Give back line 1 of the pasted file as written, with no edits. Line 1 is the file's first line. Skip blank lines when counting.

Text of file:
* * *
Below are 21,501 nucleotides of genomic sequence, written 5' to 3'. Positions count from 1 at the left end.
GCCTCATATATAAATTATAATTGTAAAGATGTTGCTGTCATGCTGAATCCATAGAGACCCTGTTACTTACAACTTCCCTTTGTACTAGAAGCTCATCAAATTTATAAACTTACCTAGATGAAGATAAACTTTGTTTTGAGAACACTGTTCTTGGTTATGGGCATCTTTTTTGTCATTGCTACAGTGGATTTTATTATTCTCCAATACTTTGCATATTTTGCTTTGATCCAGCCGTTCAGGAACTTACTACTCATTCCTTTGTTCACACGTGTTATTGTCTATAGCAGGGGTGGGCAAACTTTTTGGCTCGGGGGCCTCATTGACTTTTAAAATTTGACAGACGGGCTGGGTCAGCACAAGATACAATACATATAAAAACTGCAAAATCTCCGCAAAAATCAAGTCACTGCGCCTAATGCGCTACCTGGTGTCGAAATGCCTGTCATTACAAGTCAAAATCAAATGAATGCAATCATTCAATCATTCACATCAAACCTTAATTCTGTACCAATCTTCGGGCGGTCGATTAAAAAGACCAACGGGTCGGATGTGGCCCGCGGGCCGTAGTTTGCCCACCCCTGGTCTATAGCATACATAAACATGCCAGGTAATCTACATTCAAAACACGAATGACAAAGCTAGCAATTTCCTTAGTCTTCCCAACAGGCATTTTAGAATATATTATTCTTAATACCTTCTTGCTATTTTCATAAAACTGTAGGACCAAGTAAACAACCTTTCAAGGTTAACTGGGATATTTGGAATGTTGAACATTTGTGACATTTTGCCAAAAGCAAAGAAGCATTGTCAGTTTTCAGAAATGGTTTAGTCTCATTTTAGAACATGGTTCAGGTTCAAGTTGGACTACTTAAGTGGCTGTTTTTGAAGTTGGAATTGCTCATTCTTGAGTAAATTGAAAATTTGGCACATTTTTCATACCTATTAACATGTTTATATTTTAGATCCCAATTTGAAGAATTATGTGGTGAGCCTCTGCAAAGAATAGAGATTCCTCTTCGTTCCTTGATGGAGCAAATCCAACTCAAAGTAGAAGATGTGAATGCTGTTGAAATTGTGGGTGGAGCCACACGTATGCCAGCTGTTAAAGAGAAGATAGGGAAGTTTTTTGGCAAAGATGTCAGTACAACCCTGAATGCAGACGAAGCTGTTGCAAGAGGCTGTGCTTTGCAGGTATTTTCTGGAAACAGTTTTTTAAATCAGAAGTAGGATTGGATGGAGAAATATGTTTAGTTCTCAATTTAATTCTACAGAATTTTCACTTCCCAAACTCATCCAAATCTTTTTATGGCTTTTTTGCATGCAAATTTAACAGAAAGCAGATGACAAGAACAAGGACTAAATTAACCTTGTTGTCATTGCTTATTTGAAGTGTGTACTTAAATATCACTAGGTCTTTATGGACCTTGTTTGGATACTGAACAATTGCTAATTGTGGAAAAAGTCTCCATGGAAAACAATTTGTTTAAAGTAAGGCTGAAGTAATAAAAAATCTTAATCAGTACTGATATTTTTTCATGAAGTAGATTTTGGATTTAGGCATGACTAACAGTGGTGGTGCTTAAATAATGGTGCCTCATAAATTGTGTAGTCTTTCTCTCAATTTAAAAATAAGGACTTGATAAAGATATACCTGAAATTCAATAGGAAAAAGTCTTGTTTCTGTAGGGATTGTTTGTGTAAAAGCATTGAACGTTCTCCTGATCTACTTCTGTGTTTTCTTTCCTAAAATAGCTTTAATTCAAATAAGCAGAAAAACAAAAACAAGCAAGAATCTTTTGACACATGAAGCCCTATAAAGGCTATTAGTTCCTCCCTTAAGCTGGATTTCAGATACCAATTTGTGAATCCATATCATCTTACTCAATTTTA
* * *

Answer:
Below are 21,501 nucleotides of genomic sequence, written 5' to 3'. Positions count from 1 at the left end.